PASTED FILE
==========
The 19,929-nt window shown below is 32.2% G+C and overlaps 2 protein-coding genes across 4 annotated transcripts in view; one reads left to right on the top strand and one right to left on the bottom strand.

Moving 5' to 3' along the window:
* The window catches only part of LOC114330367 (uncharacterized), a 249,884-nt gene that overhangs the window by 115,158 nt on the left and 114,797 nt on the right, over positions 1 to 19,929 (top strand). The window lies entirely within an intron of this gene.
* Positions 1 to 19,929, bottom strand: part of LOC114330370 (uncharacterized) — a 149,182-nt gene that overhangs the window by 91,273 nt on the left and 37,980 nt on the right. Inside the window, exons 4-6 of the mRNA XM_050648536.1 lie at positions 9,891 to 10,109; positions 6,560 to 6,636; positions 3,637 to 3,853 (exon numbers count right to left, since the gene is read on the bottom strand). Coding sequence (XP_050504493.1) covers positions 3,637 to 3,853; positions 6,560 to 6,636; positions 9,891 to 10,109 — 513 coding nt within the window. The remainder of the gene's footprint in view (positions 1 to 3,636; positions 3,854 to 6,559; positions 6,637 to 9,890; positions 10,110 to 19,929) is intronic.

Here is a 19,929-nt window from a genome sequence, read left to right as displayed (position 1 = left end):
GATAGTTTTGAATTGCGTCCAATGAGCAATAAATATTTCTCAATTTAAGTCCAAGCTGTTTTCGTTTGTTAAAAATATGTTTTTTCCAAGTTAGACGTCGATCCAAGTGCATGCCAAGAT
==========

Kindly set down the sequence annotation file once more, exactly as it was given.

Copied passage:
The 19,929-nt window shown below is 32.2% G+C and overlaps 2 protein-coding genes across 4 annotated transcripts in view; one reads left to right on the top strand and one right to left on the bottom strand.

Moving 5' to 3' along the window:
* The window catches only part of LOC114330367 (uncharacterized), a 249,884-nt gene that overhangs the window by 115,158 nt on the left and 114,797 nt on the right, over positions 1 to 19,929 (top strand). The window lies entirely within an intron of this gene.
* Positions 1 to 19,929, bottom strand: part of LOC114330370 (uncharacterized) — a 149,182-nt gene that overhangs the window by 91,273 nt on the left and 37,980 nt on the right. Inside the window, exons 4-6 of the mRNA XM_050648536.1 lie at positions 9,891 to 10,109; positions 6,560 to 6,636; positions 3,637 to 3,853 (exon numbers count right to left, since the gene is read on the bottom strand). Coding sequence (XP_050504493.1) covers positions 3,637 to 3,853; positions 6,560 to 6,636; positions 9,891 to 10,109 — 513 coding nt within the window. The remainder of the gene's footprint in view (positions 1 to 3,636; positions 3,854 to 6,559; positions 6,637 to 9,890; positions 10,110 to 19,929) is intronic.

Here is a 19,929-nt window from a genome sequence, read left to right as displayed (position 1 = left end):
GATAGTTTTGAATTGCGTCCAATGAGCAATAAATATTTCTCAATTTAAGTCCAAGCTGTTTTCGTTTGTTAAAAATATGTTTTTTCCAAGTTAGACGTCGATCCAAGTGCATGCCAAGAT